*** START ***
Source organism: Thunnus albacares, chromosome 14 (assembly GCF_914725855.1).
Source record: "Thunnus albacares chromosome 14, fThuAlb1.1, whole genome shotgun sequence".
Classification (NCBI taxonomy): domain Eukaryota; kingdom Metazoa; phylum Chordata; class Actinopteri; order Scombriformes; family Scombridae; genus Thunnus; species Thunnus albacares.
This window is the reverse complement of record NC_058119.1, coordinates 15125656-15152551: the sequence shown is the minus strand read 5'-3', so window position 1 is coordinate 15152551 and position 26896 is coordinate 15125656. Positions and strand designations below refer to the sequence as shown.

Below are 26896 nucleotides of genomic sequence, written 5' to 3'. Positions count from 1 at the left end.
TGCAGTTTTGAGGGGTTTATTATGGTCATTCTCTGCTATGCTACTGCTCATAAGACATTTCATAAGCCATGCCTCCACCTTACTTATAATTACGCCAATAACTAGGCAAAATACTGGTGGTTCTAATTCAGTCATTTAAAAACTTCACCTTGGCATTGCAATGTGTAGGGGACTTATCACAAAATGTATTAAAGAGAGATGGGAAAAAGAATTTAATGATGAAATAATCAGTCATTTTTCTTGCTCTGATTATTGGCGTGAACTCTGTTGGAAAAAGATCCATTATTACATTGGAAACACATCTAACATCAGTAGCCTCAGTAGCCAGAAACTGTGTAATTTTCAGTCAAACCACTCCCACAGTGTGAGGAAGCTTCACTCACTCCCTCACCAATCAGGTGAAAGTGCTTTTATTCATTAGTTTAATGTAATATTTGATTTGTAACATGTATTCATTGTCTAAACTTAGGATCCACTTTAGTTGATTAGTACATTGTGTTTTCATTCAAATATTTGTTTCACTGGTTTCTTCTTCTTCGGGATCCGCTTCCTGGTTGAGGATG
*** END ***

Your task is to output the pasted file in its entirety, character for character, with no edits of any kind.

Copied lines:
Source organism: Thunnus albacares, chromosome 14 (assembly GCF_914725855.1).
Source record: "Thunnus albacares chromosome 14, fThuAlb1.1, whole genome shotgun sequence".
Classification (NCBI taxonomy): domain Eukaryota; kingdom Metazoa; phylum Chordata; class Actinopteri; order Scombriformes; family Scombridae; genus Thunnus; species Thunnus albacares.
This window is the reverse complement of record NC_058119.1, coordinates 15125656-15152551: the sequence shown is the minus strand read 5'-3', so window position 1 is coordinate 15152551 and position 26896 is coordinate 15125656. Positions and strand designations below refer to the sequence as shown.

Below are 26896 nucleotides of genomic sequence, written 5' to 3'. Positions count from 1 at the left end.
TGCAGTTTTGAGGGGTTTATTATGGTCATTCTCTGCTATGCTACTGCTCATAAGACATTTCATAAGCCATGCCTCCACCTTACTTATAATTACGCCAATAACTAGGCAAAATACTGGTGGTTCTAATTCAGTCATTTAAAAACTTCACCTTGGCATTGCAATGTGTAGGGGACTTATCACAAAATGTATTAAAGAGAGATGGGAAAAAGAATTTAATGATGAAATAATCAGTCATTTTTCTTGCTCTGATTATTGGCGTGAACTCTGTTGGAAAAAGATCCATTATTACATTGGAAACACATCTAACATCAGTAGCCTCAGTAGCCAGAAACTGTGTAATTTTCAGTCAAACCACTCCCACAGTGTGAGGAAGCTTCACTCACTCCCTCACCAATCAGGTGAAAGTGCTTTTATTCATTAGTTTAATGTAATATTTGATTTGTAACATGTATTCATTGTCTAAACTTAGGATCCACTTTAGTTGATTAGTACATTGTGTTTTCATTCAAATATTTGTTTCACTGGTTTCTTCTTCTTCGGGATCCGCTTCCTGGTTGAGGATG